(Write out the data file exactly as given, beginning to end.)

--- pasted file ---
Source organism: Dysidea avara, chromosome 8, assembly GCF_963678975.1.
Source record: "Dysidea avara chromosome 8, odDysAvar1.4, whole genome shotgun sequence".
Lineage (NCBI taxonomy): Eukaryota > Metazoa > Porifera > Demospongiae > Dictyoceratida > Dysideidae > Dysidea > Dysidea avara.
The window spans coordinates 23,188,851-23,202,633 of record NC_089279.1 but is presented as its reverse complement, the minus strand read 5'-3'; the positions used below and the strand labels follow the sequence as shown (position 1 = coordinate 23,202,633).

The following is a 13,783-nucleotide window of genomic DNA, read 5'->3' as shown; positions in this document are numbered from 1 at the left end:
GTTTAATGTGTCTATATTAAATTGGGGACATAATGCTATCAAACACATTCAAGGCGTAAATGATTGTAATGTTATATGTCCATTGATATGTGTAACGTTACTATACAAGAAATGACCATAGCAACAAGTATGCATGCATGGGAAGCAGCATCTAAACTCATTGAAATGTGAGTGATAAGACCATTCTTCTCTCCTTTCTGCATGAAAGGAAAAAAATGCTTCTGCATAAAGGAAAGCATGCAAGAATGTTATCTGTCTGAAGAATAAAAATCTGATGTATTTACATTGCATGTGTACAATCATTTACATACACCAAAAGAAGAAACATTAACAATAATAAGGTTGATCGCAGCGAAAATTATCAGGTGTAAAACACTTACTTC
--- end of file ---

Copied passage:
Source organism: Dysidea avara, chromosome 8, assembly GCF_963678975.1.
Source record: "Dysidea avara chromosome 8, odDysAvar1.4, whole genome shotgun sequence".
Lineage (NCBI taxonomy): Eukaryota > Metazoa > Porifera > Demospongiae > Dictyoceratida > Dysideidae > Dysidea > Dysidea avara.
The window spans coordinates 23,188,851-23,202,633 of record NC_089279.1 but is presented as its reverse complement, the minus strand read 5'-3'; the positions used below and the strand labels follow the sequence as shown (position 1 = coordinate 23,202,633).

The following is a 13,783-nucleotide window of genomic DNA, read 5'->3' as shown; positions in this document are numbered from 1 at the left end:
GTTTAATGTGTCTATATTAAATTGGGGACATAATGCTATCAAACACATTCAAGGCGTAAATGATTGTAATGTTATATGTCCATTGATATGTGTAACGTTACTATACAAGAAATGACCATAGCAACAAGTATGCATGCATGGGAAGCAGCATCTAAACTCATTGAAATGTGAGTGATAAGACCATTCTTCTCTCCTTTCTGCATGAAAGGAAAAAAATGCTTCTGCATAAAGGAAAGCATGCAAGAATGTTATCTGTCTGAAGAATAAAAATCTGATGTATTTACATTGCATGTGTACAATCATTTACATACACCAAAAGAAGAAACATTAACAATAATAAGGTTGATCGCAGCGAAAATTATCAGGTGTAAAACACTTACTTC